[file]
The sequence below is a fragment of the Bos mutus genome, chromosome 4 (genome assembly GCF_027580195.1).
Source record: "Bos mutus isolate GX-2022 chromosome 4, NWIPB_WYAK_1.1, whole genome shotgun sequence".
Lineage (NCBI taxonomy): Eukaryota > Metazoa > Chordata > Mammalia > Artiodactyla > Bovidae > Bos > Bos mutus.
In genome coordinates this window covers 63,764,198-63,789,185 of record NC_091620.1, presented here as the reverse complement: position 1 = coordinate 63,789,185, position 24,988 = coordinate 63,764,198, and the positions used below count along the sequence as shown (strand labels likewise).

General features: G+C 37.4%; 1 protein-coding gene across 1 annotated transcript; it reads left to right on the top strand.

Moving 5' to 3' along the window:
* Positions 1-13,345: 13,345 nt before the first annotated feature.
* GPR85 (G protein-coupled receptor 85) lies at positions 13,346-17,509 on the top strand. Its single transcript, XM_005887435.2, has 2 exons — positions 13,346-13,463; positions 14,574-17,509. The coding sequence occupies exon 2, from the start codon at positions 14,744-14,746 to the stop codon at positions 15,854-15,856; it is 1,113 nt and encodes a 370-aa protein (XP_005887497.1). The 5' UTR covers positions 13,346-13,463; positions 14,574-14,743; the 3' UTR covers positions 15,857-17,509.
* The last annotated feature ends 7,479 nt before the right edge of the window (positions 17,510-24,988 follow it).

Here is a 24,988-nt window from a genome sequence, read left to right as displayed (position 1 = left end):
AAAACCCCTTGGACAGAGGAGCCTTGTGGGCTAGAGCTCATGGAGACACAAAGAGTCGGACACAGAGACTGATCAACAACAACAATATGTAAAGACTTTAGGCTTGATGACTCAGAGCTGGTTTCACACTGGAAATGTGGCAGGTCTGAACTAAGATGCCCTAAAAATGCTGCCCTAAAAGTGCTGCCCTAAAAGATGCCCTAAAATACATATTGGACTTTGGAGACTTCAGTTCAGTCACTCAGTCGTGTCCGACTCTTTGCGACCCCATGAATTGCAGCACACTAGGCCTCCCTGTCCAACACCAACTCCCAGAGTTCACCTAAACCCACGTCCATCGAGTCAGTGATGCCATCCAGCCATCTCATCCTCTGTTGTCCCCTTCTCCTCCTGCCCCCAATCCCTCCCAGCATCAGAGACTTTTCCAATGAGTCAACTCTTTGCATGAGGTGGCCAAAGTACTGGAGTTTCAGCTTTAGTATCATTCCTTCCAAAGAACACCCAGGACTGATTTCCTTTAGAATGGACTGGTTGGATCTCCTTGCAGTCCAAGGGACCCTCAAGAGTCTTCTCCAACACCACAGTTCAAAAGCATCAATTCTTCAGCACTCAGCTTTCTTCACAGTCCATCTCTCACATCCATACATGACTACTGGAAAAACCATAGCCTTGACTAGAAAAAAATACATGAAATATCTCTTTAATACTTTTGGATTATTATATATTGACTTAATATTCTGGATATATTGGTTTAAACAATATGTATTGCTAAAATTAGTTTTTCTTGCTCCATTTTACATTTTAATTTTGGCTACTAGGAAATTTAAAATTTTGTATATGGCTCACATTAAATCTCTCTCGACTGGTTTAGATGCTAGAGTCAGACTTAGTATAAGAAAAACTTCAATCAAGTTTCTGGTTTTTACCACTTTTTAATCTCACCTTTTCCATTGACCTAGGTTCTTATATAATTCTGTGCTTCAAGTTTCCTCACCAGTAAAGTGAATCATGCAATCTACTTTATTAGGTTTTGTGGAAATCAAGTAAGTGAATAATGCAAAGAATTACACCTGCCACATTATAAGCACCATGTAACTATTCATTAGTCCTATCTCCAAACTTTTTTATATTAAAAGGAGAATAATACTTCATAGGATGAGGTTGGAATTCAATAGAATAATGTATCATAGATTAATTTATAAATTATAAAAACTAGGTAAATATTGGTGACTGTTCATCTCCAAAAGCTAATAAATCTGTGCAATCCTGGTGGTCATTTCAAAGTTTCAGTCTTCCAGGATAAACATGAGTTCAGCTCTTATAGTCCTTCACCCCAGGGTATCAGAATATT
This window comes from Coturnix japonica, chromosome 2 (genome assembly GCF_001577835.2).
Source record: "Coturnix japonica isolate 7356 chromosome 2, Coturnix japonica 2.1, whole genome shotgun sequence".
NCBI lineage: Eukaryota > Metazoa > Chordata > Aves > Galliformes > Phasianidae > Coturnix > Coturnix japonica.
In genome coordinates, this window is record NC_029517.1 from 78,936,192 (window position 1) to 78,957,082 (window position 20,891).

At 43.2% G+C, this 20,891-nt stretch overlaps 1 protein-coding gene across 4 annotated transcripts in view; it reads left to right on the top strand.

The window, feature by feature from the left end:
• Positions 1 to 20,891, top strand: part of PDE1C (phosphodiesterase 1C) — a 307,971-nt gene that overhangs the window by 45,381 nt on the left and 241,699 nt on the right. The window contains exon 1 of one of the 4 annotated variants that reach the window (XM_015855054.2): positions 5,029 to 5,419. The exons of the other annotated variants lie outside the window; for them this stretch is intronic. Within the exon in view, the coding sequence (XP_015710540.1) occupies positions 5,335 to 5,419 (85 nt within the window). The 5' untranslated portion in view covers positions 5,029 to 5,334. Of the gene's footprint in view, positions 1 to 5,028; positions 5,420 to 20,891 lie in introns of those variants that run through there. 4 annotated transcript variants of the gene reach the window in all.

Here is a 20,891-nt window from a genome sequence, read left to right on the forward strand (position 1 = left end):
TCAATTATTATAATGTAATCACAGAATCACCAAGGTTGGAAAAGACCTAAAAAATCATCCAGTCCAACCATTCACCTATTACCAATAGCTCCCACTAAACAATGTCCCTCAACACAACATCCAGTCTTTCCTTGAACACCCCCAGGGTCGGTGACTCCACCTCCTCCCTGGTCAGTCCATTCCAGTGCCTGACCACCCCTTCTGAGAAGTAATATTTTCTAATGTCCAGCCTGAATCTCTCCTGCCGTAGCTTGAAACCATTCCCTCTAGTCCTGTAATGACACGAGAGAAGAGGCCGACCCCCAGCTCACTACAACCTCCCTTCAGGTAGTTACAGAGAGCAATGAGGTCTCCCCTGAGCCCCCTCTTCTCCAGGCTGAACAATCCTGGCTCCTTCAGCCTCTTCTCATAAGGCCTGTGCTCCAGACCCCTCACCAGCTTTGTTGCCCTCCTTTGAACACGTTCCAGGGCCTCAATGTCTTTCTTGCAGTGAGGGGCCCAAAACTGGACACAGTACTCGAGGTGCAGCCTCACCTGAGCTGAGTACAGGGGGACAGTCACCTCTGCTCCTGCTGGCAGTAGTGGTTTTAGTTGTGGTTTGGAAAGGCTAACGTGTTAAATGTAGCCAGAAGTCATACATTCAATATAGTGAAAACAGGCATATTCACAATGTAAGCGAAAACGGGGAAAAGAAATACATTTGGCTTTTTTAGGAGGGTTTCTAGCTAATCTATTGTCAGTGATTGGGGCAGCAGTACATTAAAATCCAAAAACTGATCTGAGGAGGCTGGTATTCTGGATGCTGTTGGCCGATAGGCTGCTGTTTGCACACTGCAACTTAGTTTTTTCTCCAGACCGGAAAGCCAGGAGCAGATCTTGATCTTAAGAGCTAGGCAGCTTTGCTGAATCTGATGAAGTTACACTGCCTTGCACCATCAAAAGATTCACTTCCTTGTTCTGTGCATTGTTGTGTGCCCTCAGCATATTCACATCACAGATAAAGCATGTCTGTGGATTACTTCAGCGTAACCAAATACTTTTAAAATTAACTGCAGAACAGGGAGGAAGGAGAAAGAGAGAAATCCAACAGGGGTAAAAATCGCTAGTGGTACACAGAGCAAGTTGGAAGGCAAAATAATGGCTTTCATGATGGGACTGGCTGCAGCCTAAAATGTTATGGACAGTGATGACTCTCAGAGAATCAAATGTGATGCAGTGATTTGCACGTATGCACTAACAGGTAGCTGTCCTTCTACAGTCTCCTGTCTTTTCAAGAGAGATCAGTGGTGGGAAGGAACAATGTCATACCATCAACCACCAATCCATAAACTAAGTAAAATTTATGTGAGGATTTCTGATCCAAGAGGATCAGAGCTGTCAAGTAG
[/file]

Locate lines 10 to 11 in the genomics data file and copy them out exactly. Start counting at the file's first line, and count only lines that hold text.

Here is a 24,988-nt window from a genome sequence, read left to right as displayed (position 1 = left end):
AAAACCCCTTGGACAGAGGAGCCTTGTGGGCTAGAGCTCATGGAGACACAAAGAGTCGGACACAGAGACTGATCAACAACAACAATATGTAAAGACTTTAGGCTTGATGACTCAGAGCTGGTTTCACACTGGAAATGTGGCAGGTCTGAACTAAGATGCCCTAAAAATGCTGCCCTAAAAGTGCTGCCCTAAAAGATGCCCTAAAATACATATTGGACTTTGGAGACTTCAGTTCAGTCACTCAGTCGTGTCCGACTCTTTGCGACCCCATGAATTGCAGCACACTAGGCCTCCCTGTCCAACACCAACTCCCAGAGTTCACCTAAACCCACGTCCATCGAGTCAGTGATGCCATCCAGCCATCTCATCCTCTGTTGTCCCCTTCTCCTCCTGCCCCCAATCCCTCCCAGCATCAGAGACTTTTCCAATGAGTCAACTCTTTGCATGAGGTGGCCAAAGTACTGGAGTTTCAGCTTTAGTATCATTCCTTCCAAAGAACACCCAGGACTGATTTCCTTTAGAATGGACTGGTTGGATCTCCTTGCAGTCCAAGGGACCCTCAAGAGTCTTCTCCAACACCACAGTTCAAAAGCATCAATTCTTCAGCACTCAGCTTTCTTCACAGTCCATCTCTCACATCCATACATGACTACTGGAAAAACCATAGCCTTGACTAGAAAAAAATACATGAAATATCTCTTTAATACTTTTGGATTATTATATATTGACTTAATATTCTGGATATATTGGTTTAAACAATATGTATTGCTAAAATTAGTTTTTCTTGCTCCATTTTACATTTTAATTTTGGCTACTAGGAAATTTAAAATTTTGTATATGGCTCACATTAAATCTCTCTCGACTGGTTTAGATGCTAGAGTCAGACTTAGTATAAGAAAAACTTCAATCAAGTTTCTGGTTTTTACCACTTTTTAATCTCACCTTTTCCATTGACCTAGGTTCTTATATAATTCTGTGCTTCAAGTTTCCTCACCAGTAAAGTGAATCATGCAATCTACTTTATTAGGTTTTGTGGAAATCAAGTAAGTGAATAATGCAAAGAATTACACCTGCCACATTATAAGCACCATGTAACTATTCATTAGTCCTATCTCCAAACTTTTTTATATTAAAAGGAGAATAATACTTCATAGGATGAGGTTGGAATTCAATAGAATAATGTATCATAGATTAATTTATAAATTATAAAAACTAGGTAAATATTGGTGACTGTTCATCTCCAAAAGCTAATAAATCTGTGCAATCCTGGTGGTCATTTCAAAGTTTCAGTCTTCCAGGATAAACATGAGTTCAGCTCTTATAGTCCTTCACCCCAGGGTATCAGAATATT